All I see there is an individual trained to just grab and stab till the target stops moving.  That can be grab and stab or grab and punch...or grab and choke.  Doesn't matter.  I don't think that fancy locks and wrist grabs and disarms work against things like this any way.  Reminds me of Iain's Naihanchi elbow demo.  It's the same principle...grab and elbow till something gets in the way, clear it, and keep elbowing until the target stops moving.

How do you defend against that?  I don't know 100%, still on my journey, but it seems like you have to match the attack with a similar defense.  Boards don't hit back...and neither do dummies.  I think we have all the tools we need, we just need to train them properly.  And single technique solutions to a single attacking technique are not going to do it. 

There's also a bit of misunderstanding when it comes to exactly what does an individual meant on doing you harm look like.  We don't have that person in our dojo.  So couple old school, impractical Shotokan knife defense with compliant and non agressive uke and you have a recipe for getting people hurt.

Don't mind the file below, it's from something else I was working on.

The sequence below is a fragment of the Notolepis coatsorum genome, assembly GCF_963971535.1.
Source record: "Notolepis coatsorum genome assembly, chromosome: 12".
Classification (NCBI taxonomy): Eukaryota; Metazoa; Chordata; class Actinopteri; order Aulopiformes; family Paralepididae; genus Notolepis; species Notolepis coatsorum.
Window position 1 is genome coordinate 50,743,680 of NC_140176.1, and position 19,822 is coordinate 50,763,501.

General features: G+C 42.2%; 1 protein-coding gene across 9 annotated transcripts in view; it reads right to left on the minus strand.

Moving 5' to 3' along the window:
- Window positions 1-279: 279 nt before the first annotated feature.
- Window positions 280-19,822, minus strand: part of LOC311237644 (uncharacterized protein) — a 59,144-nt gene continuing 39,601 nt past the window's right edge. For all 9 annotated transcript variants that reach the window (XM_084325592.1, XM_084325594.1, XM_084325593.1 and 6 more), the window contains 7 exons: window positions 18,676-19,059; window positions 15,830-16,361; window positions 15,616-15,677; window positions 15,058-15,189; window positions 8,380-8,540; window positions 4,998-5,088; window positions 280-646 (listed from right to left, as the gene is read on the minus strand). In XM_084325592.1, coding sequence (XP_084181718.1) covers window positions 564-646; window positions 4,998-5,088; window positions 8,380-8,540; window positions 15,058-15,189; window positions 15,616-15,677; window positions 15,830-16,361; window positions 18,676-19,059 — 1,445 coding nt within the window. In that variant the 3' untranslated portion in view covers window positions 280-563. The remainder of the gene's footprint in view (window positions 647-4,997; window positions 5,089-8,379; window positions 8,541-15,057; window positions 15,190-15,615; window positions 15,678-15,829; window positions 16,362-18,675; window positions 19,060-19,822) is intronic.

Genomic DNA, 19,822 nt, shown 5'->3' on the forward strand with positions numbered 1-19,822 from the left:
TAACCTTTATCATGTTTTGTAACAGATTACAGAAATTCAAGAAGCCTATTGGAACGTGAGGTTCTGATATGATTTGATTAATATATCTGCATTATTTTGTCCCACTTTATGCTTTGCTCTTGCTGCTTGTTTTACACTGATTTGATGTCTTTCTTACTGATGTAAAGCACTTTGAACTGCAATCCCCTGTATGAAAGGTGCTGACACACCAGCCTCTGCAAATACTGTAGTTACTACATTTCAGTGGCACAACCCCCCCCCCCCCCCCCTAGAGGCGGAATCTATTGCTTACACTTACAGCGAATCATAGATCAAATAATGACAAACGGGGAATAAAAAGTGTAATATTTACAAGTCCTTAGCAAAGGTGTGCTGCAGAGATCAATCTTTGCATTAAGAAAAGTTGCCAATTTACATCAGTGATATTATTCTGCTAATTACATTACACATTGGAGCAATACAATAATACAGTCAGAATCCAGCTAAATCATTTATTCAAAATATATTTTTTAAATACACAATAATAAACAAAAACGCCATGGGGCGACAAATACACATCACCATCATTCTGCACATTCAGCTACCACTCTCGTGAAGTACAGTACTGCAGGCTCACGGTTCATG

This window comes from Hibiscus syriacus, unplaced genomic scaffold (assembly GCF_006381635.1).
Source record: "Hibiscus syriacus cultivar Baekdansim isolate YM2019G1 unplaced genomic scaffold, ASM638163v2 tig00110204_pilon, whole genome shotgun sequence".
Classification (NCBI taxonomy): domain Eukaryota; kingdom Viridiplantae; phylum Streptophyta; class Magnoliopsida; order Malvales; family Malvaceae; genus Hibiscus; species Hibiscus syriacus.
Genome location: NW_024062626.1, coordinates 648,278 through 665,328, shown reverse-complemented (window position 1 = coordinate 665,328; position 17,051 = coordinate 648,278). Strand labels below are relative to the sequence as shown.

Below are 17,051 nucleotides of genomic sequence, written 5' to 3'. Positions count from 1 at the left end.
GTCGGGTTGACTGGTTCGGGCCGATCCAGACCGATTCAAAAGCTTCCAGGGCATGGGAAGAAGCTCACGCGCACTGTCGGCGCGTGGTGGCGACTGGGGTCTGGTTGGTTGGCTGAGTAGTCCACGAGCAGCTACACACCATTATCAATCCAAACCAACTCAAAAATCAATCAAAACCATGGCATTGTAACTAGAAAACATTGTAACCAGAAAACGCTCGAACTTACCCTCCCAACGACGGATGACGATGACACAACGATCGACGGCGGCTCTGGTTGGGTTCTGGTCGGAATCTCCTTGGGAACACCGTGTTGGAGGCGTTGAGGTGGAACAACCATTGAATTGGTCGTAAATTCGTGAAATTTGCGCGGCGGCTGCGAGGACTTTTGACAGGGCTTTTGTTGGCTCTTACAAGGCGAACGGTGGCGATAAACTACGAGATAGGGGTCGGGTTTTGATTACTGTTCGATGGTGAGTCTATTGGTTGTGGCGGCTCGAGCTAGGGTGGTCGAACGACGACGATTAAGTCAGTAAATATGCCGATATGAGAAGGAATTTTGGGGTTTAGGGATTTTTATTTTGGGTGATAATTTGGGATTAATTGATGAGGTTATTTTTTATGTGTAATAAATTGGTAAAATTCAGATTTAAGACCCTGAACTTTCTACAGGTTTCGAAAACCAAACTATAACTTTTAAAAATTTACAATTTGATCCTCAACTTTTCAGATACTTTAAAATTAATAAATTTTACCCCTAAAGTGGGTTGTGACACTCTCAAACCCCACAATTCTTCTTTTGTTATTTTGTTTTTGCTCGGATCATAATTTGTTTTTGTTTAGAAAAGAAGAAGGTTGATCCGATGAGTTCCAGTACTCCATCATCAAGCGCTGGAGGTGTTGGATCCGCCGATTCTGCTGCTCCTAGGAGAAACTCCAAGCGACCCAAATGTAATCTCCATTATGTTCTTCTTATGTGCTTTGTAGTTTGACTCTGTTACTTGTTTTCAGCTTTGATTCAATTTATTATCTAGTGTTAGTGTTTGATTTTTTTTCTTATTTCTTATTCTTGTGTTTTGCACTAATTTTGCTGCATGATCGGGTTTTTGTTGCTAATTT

On a side note, we did do some gun disarms the other night in class...and as proof that my sensei is waking up and slowly coming out of his 30 year Shotokan bubble, we pulled out an actual gun.  Okay, I went to my car and got mine.  Cleared, no rounds, everyone saw for them selves...I played Uke...and I pulled the trigger...and they all heard the hammer hitting the pin and the click of the trigger, and felt the weight as they tried to move off line.  And 95% of the time they would have been dead.  And more importantly they knew it.  One young man had to be calmed down.  The affect was overwhelming.  No rounds, no danger, but the addition of the real weapon was enough to make it very hard for him to train.  And he learned a valuable lesson...if you can't train the disarm or the defense because you are already in flight mode...you've already lost.

The added benifit, in the short term, everyone's single technque disarm's improved measurable over the evening.  Even the young man.  But as Eddie Bravo says...more reps are indeed needed.

The moral of the story...for the first time since I started training there (about a year) we were talking about life and death...in a real way.  So there's hope.

Chris